2015 Federal Budget: Superannuation Bluster, Then …. Nothing
For months the low and moderate paid media with little or no financial experience or nous, who almost invariably have next to nothing in their superannuation accounts and who are jealous of those who do, have been in a lather amongst themselves as to the gall of sensible people who forfeit spending ‘now’ for accumulating for retirement, trying to force the government to rob tax incentives built in to the superannuation system.
Here’s a newsflash for the media: if you are not a wealthy retiree, you’ll end-up relying on the Government for a pension. So the Government hasn’t budged on superannuation in this Budget.
The pension is not an entitlement – it is a welfare payment for those who need it. For those who have not provided for themselves, whether or not the superannuation system has not been around for long-enough during their working years, and have not built up their investment assets to fund their non-working years.
The idea of superannuation at least in the 1990s, was to change the mindset of Australians when the Government realised it could not continue to pay most Australians a pension into their old age, and this has become more acute as people have longer and more expensive lifespans, with a very good and amazingly expensive healthcare system.
To motivate and compel Australians to save for their own retirement and as part of labour and productivity and inflation control measures which were excellent and highly effective, the Government had to:
Force people to save, through compulsory superannuation;
Prevent people from accessing their retirement savings, for as long as possible, generally once retired;
Provide tax incentives (1) to encourage you to save more than the ‘compulsory’ amount, which alone would generally not be sufficient (2) help the balance grow by ‘concessional’ rates of tax on investment earnings and (3) help you fund yourself in retirement, with beneficial tax treatment of your self-funded private ‘pension’.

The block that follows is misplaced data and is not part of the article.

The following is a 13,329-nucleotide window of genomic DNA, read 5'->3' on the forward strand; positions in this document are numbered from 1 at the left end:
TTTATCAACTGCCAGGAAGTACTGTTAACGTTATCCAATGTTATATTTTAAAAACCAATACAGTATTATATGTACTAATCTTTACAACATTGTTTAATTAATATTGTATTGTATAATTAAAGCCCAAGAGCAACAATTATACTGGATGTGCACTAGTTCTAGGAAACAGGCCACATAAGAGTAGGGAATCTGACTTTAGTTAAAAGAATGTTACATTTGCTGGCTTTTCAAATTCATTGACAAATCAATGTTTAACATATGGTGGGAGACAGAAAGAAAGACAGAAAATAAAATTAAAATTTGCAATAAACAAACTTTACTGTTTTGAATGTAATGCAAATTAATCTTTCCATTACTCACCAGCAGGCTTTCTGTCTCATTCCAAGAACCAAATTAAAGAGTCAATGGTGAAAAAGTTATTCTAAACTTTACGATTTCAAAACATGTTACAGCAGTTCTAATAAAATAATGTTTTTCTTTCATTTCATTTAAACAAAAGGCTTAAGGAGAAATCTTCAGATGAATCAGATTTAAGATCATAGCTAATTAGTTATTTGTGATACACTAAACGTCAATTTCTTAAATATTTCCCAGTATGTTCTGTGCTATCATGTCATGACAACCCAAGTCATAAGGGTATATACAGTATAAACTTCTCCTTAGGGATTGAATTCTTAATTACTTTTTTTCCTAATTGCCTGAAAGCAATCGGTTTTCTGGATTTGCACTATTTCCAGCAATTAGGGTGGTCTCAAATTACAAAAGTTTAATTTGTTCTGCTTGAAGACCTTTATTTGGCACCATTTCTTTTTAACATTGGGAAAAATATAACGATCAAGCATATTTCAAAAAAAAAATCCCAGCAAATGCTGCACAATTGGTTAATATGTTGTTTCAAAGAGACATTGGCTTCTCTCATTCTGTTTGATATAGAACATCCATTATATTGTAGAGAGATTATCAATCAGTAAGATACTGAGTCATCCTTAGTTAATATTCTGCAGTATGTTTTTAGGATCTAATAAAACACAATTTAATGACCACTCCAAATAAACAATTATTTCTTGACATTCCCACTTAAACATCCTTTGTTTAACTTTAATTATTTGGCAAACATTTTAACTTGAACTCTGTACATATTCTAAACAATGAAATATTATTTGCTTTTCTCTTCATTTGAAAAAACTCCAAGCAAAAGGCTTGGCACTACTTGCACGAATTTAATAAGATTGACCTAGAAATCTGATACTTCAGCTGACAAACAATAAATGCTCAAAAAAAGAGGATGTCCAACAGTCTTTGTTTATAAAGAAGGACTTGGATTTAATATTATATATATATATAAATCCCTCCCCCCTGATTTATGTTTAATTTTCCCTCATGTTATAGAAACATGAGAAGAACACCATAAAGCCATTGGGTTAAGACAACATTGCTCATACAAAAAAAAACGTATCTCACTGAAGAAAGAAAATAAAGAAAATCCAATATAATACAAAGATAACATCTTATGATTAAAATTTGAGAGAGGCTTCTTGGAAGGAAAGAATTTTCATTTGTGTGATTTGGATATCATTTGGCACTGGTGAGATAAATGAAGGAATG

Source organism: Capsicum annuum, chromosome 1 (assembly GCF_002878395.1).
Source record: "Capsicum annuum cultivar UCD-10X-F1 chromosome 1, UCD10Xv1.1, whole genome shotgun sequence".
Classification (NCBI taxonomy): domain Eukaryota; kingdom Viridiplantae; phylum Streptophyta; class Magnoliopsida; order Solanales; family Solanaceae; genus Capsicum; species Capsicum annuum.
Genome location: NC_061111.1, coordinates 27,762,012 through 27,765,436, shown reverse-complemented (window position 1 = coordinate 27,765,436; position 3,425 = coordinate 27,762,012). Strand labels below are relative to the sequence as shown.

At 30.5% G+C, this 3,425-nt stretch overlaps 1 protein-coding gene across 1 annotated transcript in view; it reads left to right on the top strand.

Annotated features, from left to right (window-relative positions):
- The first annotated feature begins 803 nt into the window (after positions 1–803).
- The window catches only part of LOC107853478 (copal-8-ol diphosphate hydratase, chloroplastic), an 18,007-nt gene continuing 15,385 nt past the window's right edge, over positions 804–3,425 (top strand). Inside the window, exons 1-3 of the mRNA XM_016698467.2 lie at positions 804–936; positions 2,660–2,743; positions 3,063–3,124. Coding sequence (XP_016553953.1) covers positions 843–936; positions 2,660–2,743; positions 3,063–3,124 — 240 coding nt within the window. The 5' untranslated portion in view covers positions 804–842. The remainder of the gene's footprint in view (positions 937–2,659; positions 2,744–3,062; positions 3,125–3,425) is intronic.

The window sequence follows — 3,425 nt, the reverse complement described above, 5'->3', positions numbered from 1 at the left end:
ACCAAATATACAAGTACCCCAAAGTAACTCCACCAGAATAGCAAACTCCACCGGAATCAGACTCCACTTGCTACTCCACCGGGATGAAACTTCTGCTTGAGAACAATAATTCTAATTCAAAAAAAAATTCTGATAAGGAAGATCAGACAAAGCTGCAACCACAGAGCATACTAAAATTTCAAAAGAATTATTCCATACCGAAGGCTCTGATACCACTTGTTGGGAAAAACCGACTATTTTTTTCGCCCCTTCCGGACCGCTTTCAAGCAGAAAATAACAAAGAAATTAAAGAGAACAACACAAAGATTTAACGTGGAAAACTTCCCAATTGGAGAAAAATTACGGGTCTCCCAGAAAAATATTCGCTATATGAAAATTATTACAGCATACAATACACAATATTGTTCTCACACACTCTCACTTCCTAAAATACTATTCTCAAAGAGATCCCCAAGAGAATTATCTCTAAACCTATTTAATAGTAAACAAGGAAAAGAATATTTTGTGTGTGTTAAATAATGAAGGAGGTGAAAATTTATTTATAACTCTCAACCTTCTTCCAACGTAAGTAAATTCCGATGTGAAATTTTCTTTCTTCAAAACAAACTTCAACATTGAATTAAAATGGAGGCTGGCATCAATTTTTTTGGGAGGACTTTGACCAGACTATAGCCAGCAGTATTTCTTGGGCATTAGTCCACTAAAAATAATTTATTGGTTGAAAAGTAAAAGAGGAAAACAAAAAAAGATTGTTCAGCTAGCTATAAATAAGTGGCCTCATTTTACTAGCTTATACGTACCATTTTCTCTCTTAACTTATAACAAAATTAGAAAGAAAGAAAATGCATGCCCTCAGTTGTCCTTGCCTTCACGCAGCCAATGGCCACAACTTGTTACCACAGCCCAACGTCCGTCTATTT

Without the tax concessions to make superannuation a better option that spending all your money on holidays or over-exposing yourself to risky negative gearing of investments, a meaningful percentage of the population wouldn’t bother and would end-up relying on the Government pension.
At an annual cost of around $44 billion a year, a bit more than the expected deficit for each 2015 and 2016, the apparently ‘over generous’ taxation benefits of superannuation is still not preventing people from relying on the pension. Even this single figure for age pensioner support is expected to hit $50 billion by 2019!
The only good thing about the generally poor media commentary in recent months is that hopefully, it contributes toward people thinking about superannuation.
Whilst our office does not provide ‘financial advice’, we encourage our clients to educate themselves and think for themselves and obtain professional, expert and independent and sensible financial advice where they need such support, as the current tax system means you need less money invested in superannuation to fund your retirement, than you would need to save outside of superannuation.
And you would generally have a much more rewarding and have far more options as a ‘wealthy’ retiree, by a self-funded multi-million dollar investment portfolio within the superannuation system.
And generally, with all investment earnings in the pension-activated superannuation fund, and all private-pensions tax-free, you won’t even need to lodge tax returns for yourself.
Of course, Tax Services Australia prepares tax returns (and other services) for a living, but we are advocating to our clients that if they can fund their own retirement with their own superannuation, you can be traveling the world and not need to lodge those pesky annual tax returns.
Rather than bleating (hello Media) about those people taking advantage of the superannuation system through the (deficient) tax incentives, why don’t you make decisions to aspire to being a wealthy retiree with several million dollars for your household, and never rely on future Governments whim and future taxpayers, to fund your retirement.
But if future Governments, such as Bill Shorten’s suggestion in office a few years ago (that went no-where because of technical difficulties) and again a few weeks ago, to tax investment earnings either above a certain threshold or where the underlying assets exceed another threshold, then (1) the superannuation system will be more complex and expensive to administer and (2) will compromise ‘wealthy’ retirees who had planned to fund themselves, more likely to rely back on the taxpayer again.